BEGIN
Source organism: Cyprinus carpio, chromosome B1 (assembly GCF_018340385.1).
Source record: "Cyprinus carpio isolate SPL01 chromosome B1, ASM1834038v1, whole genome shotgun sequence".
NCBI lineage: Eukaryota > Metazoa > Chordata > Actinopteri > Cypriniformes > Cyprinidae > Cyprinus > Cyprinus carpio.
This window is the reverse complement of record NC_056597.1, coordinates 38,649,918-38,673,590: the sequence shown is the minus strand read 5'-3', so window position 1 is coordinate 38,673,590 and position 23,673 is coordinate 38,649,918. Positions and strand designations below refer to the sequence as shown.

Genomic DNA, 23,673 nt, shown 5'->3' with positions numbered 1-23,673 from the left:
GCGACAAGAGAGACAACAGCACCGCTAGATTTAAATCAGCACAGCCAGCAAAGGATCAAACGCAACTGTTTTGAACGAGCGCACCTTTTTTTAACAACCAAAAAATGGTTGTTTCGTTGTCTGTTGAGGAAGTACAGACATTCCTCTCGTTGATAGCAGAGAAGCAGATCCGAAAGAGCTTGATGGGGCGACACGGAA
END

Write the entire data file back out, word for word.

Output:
Source organism: Cyprinus carpio, chromosome B1 (assembly GCF_018340385.1).
Source record: "Cyprinus carpio isolate SPL01 chromosome B1, ASM1834038v1, whole genome shotgun sequence".
NCBI lineage: Eukaryota > Metazoa > Chordata > Actinopteri > Cypriniformes > Cyprinidae > Cyprinus > Cyprinus carpio.
This window is the reverse complement of record NC_056597.1, coordinates 38,649,918-38,673,590: the sequence shown is the minus strand read 5'-3', so window position 1 is coordinate 38,673,590 and position 23,673 is coordinate 38,649,918. Positions and strand designations below refer to the sequence as shown.

Genomic DNA, 23,673 nt, shown 5'->3' with positions numbered 1-23,673 from the left:
GCGACAAGAGAGACAACAGCACCGCTAGATTTAAATCAGCACAGCCAGCAAAGGATCAAACGCAACTGTTTTGAACGAGCGCACCTTTTTTTAACAACCAAAAAATGGTTGTTTCGTTGTCTGTTGAGGAAGTACAGACATTCCTCTCGTTGATAGCAGAGAAGCAGATCCGAAAGAGCTTGATGGGGCGACACGGAA